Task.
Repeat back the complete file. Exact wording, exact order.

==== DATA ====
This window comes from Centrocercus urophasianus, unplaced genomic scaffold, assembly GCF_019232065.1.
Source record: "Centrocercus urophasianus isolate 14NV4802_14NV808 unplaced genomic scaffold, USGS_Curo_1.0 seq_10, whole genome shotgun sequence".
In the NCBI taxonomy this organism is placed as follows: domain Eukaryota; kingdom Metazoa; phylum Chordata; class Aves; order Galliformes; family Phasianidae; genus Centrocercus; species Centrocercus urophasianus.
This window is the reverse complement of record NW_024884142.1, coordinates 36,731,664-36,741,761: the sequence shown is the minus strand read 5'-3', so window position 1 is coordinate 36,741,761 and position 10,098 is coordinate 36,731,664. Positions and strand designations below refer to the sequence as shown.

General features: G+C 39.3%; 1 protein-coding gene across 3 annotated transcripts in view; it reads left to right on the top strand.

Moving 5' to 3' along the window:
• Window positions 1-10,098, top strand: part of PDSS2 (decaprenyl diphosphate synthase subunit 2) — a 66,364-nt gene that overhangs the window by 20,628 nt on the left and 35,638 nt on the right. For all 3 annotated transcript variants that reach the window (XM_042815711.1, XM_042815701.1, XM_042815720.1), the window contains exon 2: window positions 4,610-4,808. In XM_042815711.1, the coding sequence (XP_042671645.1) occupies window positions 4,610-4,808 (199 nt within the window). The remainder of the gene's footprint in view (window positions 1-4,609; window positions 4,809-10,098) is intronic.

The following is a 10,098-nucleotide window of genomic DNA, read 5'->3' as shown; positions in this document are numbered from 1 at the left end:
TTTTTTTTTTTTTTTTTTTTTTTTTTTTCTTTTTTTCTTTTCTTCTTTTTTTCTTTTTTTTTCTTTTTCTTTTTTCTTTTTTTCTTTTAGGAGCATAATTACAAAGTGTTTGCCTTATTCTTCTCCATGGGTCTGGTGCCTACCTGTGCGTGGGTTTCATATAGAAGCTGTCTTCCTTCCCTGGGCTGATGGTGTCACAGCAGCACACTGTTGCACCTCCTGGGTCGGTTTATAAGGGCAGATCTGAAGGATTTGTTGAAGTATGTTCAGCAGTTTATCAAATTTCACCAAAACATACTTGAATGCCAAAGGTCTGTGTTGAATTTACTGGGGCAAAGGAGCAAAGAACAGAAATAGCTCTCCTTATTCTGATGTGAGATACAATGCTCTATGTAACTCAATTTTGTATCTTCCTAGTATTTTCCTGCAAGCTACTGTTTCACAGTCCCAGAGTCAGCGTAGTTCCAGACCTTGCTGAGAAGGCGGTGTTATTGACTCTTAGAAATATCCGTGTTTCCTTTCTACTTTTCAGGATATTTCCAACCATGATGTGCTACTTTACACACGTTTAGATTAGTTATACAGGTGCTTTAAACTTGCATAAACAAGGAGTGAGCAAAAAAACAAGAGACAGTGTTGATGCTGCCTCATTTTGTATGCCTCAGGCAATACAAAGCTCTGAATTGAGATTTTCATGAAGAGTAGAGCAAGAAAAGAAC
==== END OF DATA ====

This window comes from Centrocercus urophasianus, unplaced genomic scaffold, assembly GCF_019232065.1.
Source record: "Centrocercus urophasianus isolate 14NV4802_14NV808 unplaced genomic scaffold, USGS_Curo_1.0 seq_10, whole genome shotgun sequence".
In the NCBI taxonomy this organism is placed as follows: domain Eukaryota; kingdom Metazoa; phylum Chordata; class Aves; order Galliformes; family Phasianidae; genus Centrocercus; species Centrocercus urophasianus.
This window is the reverse complement of record NW_024884142.1, coordinates 36,731,664-36,741,761: the sequence shown is the minus strand read 5'-3', so window position 1 is coordinate 36,741,761 and position 10,098 is coordinate 36,731,664. Positions and strand designations below refer to the sequence as shown.

General features: G+C 39.3%; 1 protein-coding gene across 3 annotated transcripts in view; it reads left to right on the top strand.

Moving 5' to 3' along the window:
• Window positions 1-10,098, top strand: part of PDSS2 (decaprenyl diphosphate synthase subunit 2) — a 66,364-nt gene that overhangs the window by 20,628 nt on the left and 35,638 nt on the right. For all 3 annotated transcript variants that reach the window (XM_042815711.1, XM_042815701.1, XM_042815720.1), the window contains exon 2: window positions 4,610-4,808. In XM_042815711.1, the coding sequence (XP_042671645.1) occupies window positions 4,610-4,808 (199 nt within the window). The remainder of the gene's footprint in view (window positions 1-4,609; window positions 4,809-10,098) is intronic.

The following is a 10,098-nucleotide window of genomic DNA, read 5'->3' as shown; positions in this document are numbered from 1 at the left end:
TTTTTTTTTTTTTTTTTTTTTTTTTTTTCTTTTTTTCTTTTCTTCTTTTTTTCTTTTTTTTTCTTTTTCTTTTTTCTTTTTTTCTTTTAGGAGCATAATTACAAAGTGTTTGCCTTATTCTTCTCCATGGGTCTGGTGCCTACCTGTGCGTGGGTTTCATATAGAAGCTGTCTTCCTTCCCTGGGCTGATGGTGTCACAGCAGCACACTGTTGCACCTCCTGGGTCGGTTTATAAGGGCAGATCTGAAGGATTTGTTGAAGTATGTTCAGCAGTTTATCAAATTTCACCAAAACATACTTGAATGCCAAAGGTCTGTGTTGAATTTACTGGGGCAAAGGAGCAAAGAACAGAAATAGCTCTCCTTATTCTGATGTGAGATACAATGCTCTATGTAACTCAATTTTGTATCTTCCTAGTATTTTCCTGCAAGCTACTGTTTCACAGTCCCAGAGTCAGCGTAGTTCCAGACCTTGCTGAGAAGGCGGTGTTATTGACTCTTAGAAATATCCGTGTTTCCTTTCTACTTTTCAGGATATTTCCAACCATGATGTGCTACTTTACACACGTTTAGATTAGTTATACAGGTGCTTTAAACTTGCATAAACAAGGAGTGAGCAAAAAAACAAGAGACAGTGTTGATGCTGCCTCATTTTGTATGCCTCAGGCAATACAAAGCTCTGAATTGAGATTTTCATGAAGAGTAGAGCAAGAAAAGAAC